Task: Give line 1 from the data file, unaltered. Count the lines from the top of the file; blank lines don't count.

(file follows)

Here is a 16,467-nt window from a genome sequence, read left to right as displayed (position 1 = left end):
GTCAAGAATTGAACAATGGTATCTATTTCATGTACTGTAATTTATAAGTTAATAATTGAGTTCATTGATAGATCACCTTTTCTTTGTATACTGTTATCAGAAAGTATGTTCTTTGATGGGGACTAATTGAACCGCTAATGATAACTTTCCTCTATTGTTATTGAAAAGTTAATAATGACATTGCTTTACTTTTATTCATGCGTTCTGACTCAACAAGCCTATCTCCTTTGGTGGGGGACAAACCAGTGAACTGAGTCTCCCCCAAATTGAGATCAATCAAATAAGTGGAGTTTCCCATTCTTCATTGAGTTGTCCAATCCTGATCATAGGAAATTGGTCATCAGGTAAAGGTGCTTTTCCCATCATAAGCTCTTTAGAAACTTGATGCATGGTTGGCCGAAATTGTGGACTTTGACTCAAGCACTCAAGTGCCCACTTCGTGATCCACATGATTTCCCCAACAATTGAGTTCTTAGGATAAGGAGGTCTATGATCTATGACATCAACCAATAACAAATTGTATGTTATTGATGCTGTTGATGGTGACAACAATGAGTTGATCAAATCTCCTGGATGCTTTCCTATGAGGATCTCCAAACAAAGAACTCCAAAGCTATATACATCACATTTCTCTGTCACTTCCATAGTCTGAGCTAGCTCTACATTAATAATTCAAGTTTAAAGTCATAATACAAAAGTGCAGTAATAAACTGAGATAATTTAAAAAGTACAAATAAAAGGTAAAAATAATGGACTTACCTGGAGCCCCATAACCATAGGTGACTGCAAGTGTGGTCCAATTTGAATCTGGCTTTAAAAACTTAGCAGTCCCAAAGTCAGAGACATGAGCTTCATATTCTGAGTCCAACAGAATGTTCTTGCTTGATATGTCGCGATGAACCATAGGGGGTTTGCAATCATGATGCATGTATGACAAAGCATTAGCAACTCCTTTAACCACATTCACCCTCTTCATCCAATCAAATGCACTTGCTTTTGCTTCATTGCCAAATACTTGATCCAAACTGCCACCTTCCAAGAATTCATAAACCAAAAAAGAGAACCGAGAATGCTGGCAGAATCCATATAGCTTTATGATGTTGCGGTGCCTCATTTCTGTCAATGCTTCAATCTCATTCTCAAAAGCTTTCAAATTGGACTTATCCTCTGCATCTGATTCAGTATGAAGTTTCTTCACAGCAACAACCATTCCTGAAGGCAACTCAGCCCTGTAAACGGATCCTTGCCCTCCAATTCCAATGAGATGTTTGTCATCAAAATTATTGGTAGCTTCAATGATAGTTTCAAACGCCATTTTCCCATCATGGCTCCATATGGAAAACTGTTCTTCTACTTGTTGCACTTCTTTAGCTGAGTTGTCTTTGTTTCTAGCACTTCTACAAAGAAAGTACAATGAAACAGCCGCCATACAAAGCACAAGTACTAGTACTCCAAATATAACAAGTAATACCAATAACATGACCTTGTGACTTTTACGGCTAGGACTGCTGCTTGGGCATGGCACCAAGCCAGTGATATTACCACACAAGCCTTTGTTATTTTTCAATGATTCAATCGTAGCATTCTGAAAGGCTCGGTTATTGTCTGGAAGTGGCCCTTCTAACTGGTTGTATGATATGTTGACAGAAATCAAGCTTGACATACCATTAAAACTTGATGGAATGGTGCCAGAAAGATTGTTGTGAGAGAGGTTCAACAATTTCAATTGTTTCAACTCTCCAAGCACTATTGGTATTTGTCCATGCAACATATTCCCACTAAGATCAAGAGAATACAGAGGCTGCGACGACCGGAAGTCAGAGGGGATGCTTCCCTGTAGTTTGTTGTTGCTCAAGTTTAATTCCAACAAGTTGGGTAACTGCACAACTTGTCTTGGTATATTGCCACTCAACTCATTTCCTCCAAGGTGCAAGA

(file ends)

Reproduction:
Here is a 16,467-nt window from a genome sequence, read left to right as displayed (position 1 = left end):